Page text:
Sarah Cole participated in the 2015 REU program at the Dauphin Island Sea Lab. 

The Research Experience for Undergraduates (REU) program, funded by the National Science Foundation, returns to the Dauphin Island Sea Lab in the summer of 2019. The 10-week program gives undergraduate students the chance to dive deeper into the field of marine science and gain first-hand research experience.

The program offers a diverse range of research opportunities with internationally recognized faculty members.The opportunities for research as an REU at the Dauphin Island Sea Lab are vast. Research topics include benthic ecology, fisheries and marine mammal ecology, toxicology, and biological, chemical, and physical oceanography.

Students who complete the program come away with a strong knowledge base on how to design and conduct a research project, produce a scientific poster, and publish their results. From the field work to the lab work, REU participants learn the ropes with the help of a faculty mentor. Students also participate in a series of career building seminars that cover topics from how to prepare a CV and apply to graduate school to entering the workforce and managing work-life balance.

"The REU program at the DISL definitely gave me insight into what it’s actually like working in a laboratory and doing research," Masters student Sarah Cole shared. "It was not something that I had experienced before, and it is a lot different than classroom labs and assignments."

Cole, who participated in the DISL REU program during summer 2015, worked with Dr. Kelly Dorgan and Dr. Bill Walton on a project to understand the mudblister worm infestation of  oysters, which can negatively affect their marketability.. Upon completion of her undergraduate degree at Eckerd College, Cole leveraged her DISL REU experience into a graduate level research project at the Dauphin Island Sea Lab to continue her work on how to limit the infestation of mudblister worms on commercially farm grown oysters.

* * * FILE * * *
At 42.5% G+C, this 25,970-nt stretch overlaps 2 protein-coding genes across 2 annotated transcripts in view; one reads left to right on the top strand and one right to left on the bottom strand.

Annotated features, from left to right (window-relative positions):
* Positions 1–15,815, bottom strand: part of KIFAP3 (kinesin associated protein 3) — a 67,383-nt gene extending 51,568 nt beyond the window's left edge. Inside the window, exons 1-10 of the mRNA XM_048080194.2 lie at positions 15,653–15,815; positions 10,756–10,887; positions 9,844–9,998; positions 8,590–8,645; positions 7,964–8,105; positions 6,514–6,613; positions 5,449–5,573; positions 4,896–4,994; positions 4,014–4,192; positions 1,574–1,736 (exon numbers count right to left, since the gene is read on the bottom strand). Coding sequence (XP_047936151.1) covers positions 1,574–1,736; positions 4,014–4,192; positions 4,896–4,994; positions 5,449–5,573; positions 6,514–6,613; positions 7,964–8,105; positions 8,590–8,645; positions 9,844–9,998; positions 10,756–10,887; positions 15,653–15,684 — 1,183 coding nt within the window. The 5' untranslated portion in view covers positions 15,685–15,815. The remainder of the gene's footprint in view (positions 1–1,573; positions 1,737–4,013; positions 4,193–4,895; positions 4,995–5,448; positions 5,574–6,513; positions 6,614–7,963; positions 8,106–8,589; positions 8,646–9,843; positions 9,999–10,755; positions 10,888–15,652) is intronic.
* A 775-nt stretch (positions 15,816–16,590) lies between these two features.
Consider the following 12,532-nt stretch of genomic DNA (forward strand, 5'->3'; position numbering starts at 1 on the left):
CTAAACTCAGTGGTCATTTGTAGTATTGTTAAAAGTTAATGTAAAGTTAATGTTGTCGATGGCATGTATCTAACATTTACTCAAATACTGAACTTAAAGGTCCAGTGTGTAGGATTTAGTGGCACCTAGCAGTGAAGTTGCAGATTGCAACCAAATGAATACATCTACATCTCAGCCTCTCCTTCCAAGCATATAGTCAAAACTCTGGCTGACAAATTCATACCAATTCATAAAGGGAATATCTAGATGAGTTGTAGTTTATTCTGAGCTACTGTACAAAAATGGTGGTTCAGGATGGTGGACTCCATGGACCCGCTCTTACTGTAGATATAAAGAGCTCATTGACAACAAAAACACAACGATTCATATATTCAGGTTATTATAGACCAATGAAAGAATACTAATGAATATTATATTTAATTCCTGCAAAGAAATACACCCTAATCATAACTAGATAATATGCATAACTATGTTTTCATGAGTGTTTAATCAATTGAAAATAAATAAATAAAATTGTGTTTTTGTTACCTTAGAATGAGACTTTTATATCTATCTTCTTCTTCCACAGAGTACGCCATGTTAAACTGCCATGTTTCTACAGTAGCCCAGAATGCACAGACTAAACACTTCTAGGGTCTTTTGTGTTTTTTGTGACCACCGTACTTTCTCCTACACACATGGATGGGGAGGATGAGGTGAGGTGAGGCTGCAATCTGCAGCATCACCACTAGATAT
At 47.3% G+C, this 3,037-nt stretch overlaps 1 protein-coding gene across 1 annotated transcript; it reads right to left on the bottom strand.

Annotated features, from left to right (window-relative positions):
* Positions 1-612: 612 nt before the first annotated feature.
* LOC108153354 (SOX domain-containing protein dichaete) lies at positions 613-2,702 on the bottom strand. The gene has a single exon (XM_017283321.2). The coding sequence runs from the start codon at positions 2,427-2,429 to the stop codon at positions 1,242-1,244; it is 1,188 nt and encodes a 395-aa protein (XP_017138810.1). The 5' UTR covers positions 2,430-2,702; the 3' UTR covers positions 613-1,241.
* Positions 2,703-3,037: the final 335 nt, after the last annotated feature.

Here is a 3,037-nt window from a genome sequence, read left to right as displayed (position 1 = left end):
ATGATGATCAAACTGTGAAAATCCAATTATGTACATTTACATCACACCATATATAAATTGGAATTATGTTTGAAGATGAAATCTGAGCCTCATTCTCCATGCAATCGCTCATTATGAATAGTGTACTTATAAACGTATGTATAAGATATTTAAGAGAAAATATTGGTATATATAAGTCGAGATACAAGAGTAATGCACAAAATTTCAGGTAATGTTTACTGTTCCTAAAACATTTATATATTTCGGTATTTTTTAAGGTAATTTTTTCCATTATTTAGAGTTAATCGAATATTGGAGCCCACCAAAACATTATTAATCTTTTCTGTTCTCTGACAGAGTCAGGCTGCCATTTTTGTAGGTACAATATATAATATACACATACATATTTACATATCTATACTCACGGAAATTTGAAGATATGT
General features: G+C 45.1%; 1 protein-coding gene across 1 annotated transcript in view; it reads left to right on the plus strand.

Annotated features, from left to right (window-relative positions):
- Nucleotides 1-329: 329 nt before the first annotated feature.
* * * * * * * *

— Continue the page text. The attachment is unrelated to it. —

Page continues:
Sarah Cole, 2015 REU, presents research at 2017 Benthic Ecology Meeting.

"These worms are particularly a problem for the half-shell market. They not only look gross, but can pop when shucking, releasing anoxic mud," Cole explained. "The number of burrows can also make the shell brittle and break easily."

Cole completed her degree this fall and looks forward to the next steps in her scientific career.

The program also focuses on diversity among participants.  A primary goal of the program is to provide research experiences for students who otherwise may not have these opportunities at their home institutions, including students who are underrepresented minorities or non-traditional.  A major benefit of the program is that it covers room and board and provides a stipend for the participants, which enables participation by low-income students.

“We value diversity in the greatest sense of the word”, said Ruth H. Carmichael, Senior Marine Scientist at DISL and Professor of Marine Sciences at University of South Alabama.  Carmichael has been Director of the DISL REU program since 2015. “Research has shown that the best way to recruit and retain new students in science is to reach underrepresented and underserved groups. There are many students who attend community colleges or other universities with limited research opportunities. We want to work with these students.”

The experience gives REU students insight into potential marine science careers while sharpening their research skills.

"I think the REU program is something students should apply to and be a part of because it gives you a learning experience you don’t get from simply going to college classes. It’s a lot of fun and a lot of work, but well worth the experience and the network that you build," Cole said.  

Learn how to apply for this program by clicking here.